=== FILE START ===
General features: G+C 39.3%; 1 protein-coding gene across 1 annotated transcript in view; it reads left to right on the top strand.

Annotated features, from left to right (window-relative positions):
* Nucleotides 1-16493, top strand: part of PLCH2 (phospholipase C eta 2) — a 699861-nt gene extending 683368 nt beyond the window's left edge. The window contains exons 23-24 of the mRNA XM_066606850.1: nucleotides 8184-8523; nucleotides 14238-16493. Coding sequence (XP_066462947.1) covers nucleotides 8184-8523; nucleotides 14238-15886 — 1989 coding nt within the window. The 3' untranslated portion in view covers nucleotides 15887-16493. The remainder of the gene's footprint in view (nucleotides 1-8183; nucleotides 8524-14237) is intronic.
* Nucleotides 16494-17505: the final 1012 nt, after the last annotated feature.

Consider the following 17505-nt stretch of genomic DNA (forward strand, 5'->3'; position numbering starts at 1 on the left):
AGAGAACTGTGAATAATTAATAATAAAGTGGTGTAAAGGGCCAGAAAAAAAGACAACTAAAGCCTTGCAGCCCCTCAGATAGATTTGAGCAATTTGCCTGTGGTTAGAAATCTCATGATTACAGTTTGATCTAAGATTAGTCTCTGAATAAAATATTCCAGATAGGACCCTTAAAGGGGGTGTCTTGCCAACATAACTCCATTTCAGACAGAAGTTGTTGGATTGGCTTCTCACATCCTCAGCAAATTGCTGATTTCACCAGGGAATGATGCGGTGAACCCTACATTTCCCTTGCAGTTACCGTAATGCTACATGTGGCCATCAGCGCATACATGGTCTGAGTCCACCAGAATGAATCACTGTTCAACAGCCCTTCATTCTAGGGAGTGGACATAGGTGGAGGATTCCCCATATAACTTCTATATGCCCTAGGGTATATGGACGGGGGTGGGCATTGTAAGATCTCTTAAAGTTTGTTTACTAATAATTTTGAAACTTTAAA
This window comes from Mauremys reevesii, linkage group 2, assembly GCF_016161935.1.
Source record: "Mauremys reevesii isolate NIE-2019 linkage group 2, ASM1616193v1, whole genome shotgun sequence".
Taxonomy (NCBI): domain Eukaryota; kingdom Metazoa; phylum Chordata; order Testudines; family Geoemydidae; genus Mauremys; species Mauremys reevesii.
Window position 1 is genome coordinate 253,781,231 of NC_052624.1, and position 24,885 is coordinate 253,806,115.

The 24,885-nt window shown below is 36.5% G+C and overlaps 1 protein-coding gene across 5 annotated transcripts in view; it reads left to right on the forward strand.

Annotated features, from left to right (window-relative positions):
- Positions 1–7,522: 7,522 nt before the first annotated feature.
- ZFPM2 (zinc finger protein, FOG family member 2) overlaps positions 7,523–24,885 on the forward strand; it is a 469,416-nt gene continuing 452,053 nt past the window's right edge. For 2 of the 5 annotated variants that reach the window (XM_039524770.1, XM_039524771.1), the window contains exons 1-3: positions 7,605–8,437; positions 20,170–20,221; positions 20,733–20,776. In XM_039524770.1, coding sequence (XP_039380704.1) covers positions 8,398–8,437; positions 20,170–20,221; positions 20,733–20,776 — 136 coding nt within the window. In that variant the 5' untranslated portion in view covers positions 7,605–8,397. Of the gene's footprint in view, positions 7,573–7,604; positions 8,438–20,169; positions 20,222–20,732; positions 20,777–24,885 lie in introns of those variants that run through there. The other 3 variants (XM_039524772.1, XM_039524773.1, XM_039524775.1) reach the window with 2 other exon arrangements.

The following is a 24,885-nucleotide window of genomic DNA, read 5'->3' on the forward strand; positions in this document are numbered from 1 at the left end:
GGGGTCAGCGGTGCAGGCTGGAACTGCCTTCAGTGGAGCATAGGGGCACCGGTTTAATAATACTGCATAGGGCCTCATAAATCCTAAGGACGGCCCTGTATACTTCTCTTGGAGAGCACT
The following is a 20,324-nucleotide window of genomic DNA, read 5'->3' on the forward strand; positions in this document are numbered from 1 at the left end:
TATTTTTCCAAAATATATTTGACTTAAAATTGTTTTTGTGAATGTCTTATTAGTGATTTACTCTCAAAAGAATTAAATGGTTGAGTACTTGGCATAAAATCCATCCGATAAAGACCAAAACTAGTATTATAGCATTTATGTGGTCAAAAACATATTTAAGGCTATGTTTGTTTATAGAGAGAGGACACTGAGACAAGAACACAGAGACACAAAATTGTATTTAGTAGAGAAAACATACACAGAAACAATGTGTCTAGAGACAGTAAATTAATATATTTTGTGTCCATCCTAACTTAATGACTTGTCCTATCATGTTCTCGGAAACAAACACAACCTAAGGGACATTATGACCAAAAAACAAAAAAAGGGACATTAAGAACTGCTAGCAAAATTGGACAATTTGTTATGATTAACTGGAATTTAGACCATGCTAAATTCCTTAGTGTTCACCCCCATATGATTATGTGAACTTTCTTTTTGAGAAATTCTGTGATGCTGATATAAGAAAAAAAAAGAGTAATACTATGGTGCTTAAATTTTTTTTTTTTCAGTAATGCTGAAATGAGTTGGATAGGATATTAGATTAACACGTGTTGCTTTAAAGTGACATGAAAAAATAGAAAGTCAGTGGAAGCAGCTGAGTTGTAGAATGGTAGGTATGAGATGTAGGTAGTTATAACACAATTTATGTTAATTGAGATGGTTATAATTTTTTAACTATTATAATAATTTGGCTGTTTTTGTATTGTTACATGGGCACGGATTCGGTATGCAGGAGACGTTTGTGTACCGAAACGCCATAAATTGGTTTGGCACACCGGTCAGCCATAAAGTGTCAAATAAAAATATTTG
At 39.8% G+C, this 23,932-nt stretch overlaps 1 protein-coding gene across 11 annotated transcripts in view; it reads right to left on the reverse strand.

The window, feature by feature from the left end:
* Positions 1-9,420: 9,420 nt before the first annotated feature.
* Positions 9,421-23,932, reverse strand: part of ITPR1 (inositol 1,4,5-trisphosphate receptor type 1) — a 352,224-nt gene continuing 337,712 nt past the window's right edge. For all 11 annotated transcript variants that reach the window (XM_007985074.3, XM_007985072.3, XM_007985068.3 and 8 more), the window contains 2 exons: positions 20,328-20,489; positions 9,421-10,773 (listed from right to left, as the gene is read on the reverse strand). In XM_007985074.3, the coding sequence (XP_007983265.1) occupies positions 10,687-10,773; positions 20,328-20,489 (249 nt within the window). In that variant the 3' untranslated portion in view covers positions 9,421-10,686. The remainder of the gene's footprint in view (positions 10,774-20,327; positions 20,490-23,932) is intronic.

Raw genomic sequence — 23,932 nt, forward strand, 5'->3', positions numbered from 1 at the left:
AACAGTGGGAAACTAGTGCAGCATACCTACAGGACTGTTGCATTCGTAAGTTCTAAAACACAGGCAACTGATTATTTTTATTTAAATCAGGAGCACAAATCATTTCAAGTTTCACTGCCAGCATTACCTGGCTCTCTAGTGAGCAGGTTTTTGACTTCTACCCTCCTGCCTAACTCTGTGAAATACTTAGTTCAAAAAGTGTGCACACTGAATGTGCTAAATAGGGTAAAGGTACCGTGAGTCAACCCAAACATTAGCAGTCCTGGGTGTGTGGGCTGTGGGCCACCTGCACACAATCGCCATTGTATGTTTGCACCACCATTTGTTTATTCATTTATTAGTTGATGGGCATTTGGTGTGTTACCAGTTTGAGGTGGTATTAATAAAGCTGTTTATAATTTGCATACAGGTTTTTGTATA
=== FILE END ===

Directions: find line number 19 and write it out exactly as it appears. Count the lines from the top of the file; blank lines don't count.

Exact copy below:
At 39.8% G+C, this 23,932-nt stretch overlaps 1 protein-coding gene across 11 annotated transcripts in view; it reads right to left on the reverse strand.